Though it has been years in the making, the timing of this documentary portrait of the Weathermen — college students who spent the ’70s planting bombs and plotting revolution — is uncanny. Watch the film, and it’s impossible not to wonder what response the Weather- men’s bombs might provoke today.
The documentary traces the Weathermen’s violent opposition to the Vietnam War — starting with breaking shop windows in Chicago in 1969 and escalating to the bombing of a U.S. Capitol lavatory in 1971. Aided by a superb array of archival news footage and present-day interviews with former Weathermen and one of the FBI agents who pursued them, the film captures the symbiotic relationship of the right- and left-wing political zealotry of the Vietnam era. The violence and racism of that war spurred the activists to splinter from the Students for a Democratic Society. But, equally true, the government and the media used the Weathermen’s strikes to discredit the entire antiwar movement.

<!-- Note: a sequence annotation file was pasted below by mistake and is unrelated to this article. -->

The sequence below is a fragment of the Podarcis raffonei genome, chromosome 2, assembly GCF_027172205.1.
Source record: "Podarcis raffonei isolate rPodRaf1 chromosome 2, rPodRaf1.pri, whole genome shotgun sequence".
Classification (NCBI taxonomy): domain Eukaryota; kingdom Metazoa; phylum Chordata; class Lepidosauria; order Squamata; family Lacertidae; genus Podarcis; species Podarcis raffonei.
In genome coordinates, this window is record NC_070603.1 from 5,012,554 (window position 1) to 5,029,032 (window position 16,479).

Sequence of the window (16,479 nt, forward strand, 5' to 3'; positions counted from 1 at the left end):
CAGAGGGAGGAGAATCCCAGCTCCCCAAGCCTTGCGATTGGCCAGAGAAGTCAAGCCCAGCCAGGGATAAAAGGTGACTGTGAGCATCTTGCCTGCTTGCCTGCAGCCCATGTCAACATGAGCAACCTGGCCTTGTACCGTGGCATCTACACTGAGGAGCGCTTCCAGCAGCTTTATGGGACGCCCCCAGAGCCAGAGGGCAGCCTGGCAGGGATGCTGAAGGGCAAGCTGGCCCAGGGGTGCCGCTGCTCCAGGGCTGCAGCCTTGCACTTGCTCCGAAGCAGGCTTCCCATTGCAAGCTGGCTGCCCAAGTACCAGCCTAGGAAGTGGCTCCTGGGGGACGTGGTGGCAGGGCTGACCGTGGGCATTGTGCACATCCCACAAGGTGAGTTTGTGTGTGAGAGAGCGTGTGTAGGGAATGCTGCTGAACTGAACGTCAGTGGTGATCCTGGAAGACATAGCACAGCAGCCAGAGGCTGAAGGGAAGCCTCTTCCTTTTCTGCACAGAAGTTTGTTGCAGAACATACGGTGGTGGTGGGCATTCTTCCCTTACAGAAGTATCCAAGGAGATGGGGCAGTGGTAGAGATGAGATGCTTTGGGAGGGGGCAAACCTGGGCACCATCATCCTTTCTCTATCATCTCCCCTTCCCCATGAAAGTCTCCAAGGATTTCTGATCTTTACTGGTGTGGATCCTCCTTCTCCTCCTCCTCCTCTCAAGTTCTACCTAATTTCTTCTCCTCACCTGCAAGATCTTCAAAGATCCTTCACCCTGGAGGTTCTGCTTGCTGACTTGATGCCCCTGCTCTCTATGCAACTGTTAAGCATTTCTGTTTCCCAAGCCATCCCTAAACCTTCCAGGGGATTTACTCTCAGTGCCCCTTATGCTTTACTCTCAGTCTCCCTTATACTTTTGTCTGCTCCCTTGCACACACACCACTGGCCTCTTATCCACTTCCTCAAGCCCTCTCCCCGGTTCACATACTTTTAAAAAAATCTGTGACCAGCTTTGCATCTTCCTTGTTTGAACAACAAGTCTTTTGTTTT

With the fall of Saigon in 1975, the militants ran out of ammunition, so to speak, and their numbers dwindled. The film concludes with ’80s images of one-time radical Jane Fonda leading the nation in a recuperative workout, and the sight of former Weathermen member Brian Flanagan winning $20,000 on Jeopardy. You don’t need a weatherman to know that only the most bizarre act of nature could change the prevailing winds today.